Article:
Monday, February 18, 2008
Aside from an embarassing bit of Training Day on TV (which made me believe his Oscar has the scent of a Pacino on it), I haven't seen a Denzel Washington movie since 1998's Fallen and The Siege, so it was comforting to have his gifts reaffirmed - one could watch him watch the world all day. One reason I haven't seen anything he's done over the last decade is that he keeps working with Tony Scott and folks who wish they were Ridley, Tony's classier and equally vacuous brother. It's hard to believe Denzel's never worked with the real deal until now.
The climax of American Gangster threatens to crosscut between a violent shoot-out and the anti-hero at church, and its disappointing they didn't go for such a blatant Godfather lift. If a film's going to lack any coherent message or intent (other than a desire to siphon some of Scarface's merch money by making an epic about a black druglord grander than New Jack City), it might as well have the energy of camp. The film may excite class-seekers like Jay-Z, but I wonder if the film's Oscary patina - as well as its "then he became a snitch" ending and lack of mouthfoam - will keep it from gaining the street cred it needs to achieve mob-movie immortality.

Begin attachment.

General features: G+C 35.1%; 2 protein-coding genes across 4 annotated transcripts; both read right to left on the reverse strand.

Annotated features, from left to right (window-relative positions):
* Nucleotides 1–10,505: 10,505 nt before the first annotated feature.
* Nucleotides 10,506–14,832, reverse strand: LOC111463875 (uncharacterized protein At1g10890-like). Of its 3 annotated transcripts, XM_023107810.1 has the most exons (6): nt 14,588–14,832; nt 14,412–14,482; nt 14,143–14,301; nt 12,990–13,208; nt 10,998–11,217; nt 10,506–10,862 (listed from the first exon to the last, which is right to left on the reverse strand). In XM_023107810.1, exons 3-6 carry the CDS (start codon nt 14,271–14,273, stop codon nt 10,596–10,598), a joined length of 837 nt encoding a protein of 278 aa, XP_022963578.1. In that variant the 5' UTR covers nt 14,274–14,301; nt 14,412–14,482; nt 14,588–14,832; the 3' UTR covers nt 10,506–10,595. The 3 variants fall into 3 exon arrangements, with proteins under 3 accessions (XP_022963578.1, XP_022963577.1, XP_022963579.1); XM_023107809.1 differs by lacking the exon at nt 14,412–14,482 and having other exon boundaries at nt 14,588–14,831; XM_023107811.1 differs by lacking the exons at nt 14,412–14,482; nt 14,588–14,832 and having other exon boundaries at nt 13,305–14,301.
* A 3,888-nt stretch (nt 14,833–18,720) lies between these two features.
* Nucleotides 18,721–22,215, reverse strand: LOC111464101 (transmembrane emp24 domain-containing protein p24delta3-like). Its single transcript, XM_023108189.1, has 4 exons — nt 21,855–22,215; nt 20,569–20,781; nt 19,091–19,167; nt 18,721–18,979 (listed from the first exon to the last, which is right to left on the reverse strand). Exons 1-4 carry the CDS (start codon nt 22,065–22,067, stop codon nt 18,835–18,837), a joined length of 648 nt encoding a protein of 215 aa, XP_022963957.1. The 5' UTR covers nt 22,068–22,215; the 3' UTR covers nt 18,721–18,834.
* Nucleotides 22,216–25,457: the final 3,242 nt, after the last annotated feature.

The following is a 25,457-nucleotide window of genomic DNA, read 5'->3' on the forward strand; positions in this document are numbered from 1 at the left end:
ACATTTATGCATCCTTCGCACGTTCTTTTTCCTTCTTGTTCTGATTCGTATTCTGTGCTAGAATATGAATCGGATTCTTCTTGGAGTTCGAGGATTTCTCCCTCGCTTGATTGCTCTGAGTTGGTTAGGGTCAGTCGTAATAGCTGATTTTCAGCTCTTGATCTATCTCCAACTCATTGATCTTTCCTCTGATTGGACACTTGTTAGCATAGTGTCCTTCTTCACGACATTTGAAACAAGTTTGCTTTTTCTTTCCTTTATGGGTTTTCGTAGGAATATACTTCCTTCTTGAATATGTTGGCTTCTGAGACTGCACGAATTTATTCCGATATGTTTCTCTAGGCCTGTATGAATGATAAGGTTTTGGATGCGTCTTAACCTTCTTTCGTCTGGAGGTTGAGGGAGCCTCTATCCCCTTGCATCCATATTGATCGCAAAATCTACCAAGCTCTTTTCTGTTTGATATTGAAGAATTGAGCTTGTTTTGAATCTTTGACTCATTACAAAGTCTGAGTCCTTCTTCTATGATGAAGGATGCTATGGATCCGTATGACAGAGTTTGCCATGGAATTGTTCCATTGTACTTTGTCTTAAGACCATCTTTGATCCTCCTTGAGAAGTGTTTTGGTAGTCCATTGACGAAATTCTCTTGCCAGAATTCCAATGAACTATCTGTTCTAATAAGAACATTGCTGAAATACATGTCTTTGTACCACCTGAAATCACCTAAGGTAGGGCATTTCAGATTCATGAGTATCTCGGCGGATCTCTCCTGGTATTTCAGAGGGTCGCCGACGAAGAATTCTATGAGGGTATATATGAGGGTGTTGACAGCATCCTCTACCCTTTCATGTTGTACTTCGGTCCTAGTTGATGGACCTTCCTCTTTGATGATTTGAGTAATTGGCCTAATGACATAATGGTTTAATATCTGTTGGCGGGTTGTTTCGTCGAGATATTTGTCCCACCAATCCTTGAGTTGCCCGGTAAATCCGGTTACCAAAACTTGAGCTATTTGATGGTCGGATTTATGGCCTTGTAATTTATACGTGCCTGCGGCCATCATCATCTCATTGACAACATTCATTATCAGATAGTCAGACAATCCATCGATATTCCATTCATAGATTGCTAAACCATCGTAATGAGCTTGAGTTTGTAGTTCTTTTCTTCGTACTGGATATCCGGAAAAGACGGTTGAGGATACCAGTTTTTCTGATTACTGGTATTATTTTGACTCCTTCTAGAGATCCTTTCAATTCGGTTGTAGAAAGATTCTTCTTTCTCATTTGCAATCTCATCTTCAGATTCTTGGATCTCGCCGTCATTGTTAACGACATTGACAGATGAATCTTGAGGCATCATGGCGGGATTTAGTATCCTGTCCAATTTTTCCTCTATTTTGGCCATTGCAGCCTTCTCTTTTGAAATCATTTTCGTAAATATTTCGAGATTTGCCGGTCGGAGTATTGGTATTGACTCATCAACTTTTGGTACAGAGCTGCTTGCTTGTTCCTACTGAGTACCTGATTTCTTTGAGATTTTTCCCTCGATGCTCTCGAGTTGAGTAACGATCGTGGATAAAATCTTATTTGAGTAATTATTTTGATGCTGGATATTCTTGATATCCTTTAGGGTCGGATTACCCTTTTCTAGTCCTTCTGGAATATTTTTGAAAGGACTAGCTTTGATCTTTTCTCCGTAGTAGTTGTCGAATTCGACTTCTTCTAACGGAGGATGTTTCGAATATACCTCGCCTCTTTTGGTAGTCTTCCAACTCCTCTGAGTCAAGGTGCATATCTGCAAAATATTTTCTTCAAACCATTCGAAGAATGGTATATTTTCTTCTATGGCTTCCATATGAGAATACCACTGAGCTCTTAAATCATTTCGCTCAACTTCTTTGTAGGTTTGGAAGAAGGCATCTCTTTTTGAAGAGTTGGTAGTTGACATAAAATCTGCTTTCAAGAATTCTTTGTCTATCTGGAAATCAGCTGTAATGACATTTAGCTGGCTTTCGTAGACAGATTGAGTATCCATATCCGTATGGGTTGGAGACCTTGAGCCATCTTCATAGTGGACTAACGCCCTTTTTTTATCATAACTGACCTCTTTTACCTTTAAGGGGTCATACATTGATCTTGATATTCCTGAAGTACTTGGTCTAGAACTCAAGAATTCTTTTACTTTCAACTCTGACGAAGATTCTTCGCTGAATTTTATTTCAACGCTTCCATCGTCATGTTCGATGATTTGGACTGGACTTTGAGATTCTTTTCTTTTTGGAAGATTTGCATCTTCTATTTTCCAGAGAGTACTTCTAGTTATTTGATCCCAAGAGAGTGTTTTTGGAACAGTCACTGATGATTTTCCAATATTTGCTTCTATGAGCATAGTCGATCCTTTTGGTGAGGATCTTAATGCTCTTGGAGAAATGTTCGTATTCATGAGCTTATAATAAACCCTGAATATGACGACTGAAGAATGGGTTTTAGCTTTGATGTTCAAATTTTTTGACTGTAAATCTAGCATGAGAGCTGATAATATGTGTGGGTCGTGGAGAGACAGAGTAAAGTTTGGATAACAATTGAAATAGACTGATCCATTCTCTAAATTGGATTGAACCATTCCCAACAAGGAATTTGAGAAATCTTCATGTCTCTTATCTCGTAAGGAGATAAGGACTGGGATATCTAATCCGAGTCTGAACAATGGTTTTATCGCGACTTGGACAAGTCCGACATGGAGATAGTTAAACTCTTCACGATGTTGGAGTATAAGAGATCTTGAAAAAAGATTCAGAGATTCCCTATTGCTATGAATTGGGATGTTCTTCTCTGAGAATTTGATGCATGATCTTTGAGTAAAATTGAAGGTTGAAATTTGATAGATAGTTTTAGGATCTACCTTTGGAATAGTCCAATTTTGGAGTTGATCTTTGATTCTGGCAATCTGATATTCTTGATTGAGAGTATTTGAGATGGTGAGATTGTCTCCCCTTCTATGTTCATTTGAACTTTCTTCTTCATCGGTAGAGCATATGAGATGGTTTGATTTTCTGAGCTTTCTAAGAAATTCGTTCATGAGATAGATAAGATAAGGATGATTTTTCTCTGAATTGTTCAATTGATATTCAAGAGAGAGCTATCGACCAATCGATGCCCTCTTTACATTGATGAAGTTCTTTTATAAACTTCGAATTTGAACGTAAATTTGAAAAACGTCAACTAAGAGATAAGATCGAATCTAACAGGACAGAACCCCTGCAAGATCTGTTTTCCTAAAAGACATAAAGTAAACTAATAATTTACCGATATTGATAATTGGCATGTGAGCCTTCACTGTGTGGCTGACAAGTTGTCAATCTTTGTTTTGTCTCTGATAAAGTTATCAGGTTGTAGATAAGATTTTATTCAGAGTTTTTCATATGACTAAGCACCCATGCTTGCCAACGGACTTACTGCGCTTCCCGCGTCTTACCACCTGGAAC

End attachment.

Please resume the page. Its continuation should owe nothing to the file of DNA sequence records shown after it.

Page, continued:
While Russell Crowe doesn't rise above his material like Denzel, he is an expert at charming his way through it (this is his third Ridley Scott film). Almost all the actors are welcome sights (though I'm worried that today young black men can't get into movies without a multi-album rap career), but no one gets a garish, memorable scene to chew into. Compare Ruby Dee's nomination-reel speech to Beatrice Straight's and you'll see they don't make 'em like they used to.
One of two movies coming out on DVD this week to star Josh Brolin as a dislikable cop.